"Is there any one of the Royal Family who wants to be king or queen? I don't think so," he told Newsweek.
And he said the royals were doing it "for the greater good of the people".
The prince also spoke about walking in the funeral procession for his mother, Princess Diana, when he was 12, saying no child "should be asked to do that".
In 1997, Harry joined his father, the Prince of Wales, grandfather, the Duke of Edinburgh, 15-year-old brother, the Duke of Cambridge, and uncle, Earl Spencer, in the procession through the streets of London.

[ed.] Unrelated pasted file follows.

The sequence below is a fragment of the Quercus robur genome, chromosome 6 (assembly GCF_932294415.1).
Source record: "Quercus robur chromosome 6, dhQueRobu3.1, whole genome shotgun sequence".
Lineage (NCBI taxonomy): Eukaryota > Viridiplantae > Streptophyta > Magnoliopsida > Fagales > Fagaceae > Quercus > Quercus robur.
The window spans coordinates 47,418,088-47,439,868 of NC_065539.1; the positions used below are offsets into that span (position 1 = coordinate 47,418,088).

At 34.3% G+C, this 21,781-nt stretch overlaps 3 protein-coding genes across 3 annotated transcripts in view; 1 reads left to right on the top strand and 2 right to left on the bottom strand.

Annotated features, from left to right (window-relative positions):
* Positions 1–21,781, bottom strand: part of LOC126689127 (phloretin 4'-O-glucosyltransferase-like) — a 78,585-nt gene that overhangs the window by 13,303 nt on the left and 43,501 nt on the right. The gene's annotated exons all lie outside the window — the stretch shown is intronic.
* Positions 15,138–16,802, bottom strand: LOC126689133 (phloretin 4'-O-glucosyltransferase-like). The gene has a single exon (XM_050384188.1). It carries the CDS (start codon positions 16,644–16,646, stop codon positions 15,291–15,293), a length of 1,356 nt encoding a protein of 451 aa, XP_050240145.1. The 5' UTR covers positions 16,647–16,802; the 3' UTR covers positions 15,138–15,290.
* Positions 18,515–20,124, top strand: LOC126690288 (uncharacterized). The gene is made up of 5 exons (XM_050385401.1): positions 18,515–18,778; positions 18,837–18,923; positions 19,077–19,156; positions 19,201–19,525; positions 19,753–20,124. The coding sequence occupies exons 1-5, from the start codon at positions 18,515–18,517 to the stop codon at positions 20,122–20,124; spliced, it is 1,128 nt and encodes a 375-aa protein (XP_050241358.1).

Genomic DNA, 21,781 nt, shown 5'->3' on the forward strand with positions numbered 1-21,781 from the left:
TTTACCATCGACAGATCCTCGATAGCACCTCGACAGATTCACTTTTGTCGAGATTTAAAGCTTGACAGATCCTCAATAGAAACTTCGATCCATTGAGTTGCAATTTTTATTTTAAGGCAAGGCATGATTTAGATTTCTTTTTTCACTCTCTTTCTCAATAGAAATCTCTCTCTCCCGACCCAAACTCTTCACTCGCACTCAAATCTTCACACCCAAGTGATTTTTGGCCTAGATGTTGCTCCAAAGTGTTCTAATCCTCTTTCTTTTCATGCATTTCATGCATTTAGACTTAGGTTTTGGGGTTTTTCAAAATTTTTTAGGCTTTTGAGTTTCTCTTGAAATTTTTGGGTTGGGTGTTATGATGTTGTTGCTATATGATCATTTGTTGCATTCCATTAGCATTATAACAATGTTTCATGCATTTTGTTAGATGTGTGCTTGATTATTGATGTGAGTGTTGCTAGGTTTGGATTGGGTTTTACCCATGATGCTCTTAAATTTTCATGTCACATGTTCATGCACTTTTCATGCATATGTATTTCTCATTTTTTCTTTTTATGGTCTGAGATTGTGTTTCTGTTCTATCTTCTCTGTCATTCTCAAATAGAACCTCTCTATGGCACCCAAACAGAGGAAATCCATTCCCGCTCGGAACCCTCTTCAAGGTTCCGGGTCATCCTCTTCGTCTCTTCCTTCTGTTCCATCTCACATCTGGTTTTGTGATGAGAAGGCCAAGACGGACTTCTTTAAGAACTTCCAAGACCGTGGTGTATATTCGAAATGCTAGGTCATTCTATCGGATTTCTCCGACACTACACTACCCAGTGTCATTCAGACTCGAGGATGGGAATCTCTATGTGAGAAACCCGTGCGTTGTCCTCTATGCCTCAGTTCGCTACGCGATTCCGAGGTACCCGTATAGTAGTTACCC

Harry, who recently said he had received counselling to cope with the death of his mother in a car crash in Paris, said: "My mother had just died, and I had to walk a long way behind her coffin, surrounded by thousands of people watching me while millions more did on television.
"I don't think any child should be asked to do that, under any circumstances. I don't think it would happen today."
The Prince also talked about the role he and his brother are taking in what he called "modernising the monarchy".
He also paid tribute to his "remarkable" grandmother for letting the younger royals do things their own way.
"The Queen has been fantastic in letting us choose," he says. "She tells us to take our time and really think things through."